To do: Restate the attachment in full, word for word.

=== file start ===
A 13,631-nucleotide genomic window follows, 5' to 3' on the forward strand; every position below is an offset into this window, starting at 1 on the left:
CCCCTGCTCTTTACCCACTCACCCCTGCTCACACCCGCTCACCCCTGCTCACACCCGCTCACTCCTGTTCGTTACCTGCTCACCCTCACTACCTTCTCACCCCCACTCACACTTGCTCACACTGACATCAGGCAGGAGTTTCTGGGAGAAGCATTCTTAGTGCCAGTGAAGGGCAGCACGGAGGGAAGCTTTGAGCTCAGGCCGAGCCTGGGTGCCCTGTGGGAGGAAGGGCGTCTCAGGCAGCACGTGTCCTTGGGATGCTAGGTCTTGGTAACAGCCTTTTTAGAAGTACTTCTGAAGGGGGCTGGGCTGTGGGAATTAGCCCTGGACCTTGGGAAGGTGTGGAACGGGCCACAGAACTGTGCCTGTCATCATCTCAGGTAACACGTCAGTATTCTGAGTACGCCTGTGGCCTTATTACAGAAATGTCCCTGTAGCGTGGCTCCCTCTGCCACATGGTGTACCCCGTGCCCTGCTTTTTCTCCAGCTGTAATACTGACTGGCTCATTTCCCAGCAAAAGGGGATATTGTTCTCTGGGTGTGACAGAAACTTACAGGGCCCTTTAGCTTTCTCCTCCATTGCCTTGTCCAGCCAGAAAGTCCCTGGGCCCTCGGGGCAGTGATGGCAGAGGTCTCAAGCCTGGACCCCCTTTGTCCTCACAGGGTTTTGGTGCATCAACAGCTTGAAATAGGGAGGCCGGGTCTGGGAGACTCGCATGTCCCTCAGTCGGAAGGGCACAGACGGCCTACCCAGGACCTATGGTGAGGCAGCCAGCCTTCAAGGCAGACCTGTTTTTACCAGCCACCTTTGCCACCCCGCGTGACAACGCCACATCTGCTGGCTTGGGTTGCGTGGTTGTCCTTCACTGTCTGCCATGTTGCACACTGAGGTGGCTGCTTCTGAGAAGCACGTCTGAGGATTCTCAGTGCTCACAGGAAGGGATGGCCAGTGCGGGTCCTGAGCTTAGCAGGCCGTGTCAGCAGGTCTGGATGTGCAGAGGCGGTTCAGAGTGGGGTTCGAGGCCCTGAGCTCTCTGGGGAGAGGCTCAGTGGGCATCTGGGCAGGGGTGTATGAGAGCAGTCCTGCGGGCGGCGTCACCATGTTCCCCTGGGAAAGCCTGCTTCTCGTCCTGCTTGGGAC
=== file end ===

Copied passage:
A 13,631-nucleotide genomic window follows, 5' to 3' on the forward strand; every position below is an offset into this window, starting at 1 on the left:
CCCCTGCTCTTTACCCACTCACCCCTGCTCACACCCGCTCACCCCTGCTCACACCCGCTCACTCCTGTTCGTTACCTGCTCACCCTCACTACCTTCTCACCCCCACTCACACTTGCTCACACTGACATCAGGCAGGAGTTTCTGGGAGAAGCATTCTTAGTGCCAGTGAAGGGCAGCACGGAGGGAAGCTTTGAGCTCAGGCCGAGCCTGGGTGCCCTGTGGGAGGAAGGGCGTCTCAGGCAGCACGTGTCCTTGGGATGCTAGGTCTTGGTAACAGCCTTTTTAGAAGTACTTCTGAAGGGGGCTGGGCTGTGGGAATTAGCCCTGGACCTTGGGAAGGTGTGGAACGGGCCACAGAACTGTGCCTGTCATCATCTCAGGTAACACGTCAGTATTCTGAGTACGCCTGTGGCCTTATTACAGAAATGTCCCTGTAGCGTGGCTCCCTCTGCCACATGGTGTACCCCGTGCCCTGCTTTTTCTCCAGCTGTAATACTGACTGGCTCATTTCCCAGCAAAAGGGGATATTGTTCTCTGGGTGTGACAGAAACTTACAGGGCCCTTTAGCTTTCTCCTCCATTGCCTTGTCCAGCCAGAAAGTCCCTGGGCCCTCGGGGCAGTGATGGCAGAGGTCTCAAGCCTGGACCCCCTTTGTCCTCACAGGGTTTTGGTGCATCAACAGCTTGAAATAGGGAGGCCGGGTCTGGGAGACTCGCATGTCCCTCAGTCGGAAGGGCACAGACGGCCTACCCAGGACCTATGGTGAGGCAGCCAGCCTTCAAGGCAGACCTGTTTTTACCAGCCACCTTTGCCACCCCGCGTGACAACGCCACATCTGCTGGCTTGGGTTGCGTGGTTGTCCTTCACTGTCTGCCATGTTGCACACTGAGGTGGCTGCTTCTGAGAAGCACGTCTGAGGATTCTCAGTGCTCACAGGAAGGGATGGCCAGTGCGGGTCCTGAGCTTAGCAGGCCGTGTCAGCAGGTCTGGATGTGCAGAGGCGGTTCAGAGTGGGGTTCGAGGCCCTGAGCTCTCTGGGGAGAGGCTCAGTGGGCATCTGGGCAGGGGTGTATGAGAGCAGTCCTGCGGGCGGCGTCACCATGTTCCCCTGGGAAAGCCTGCTTCTCGTCCTGCTTGGGAC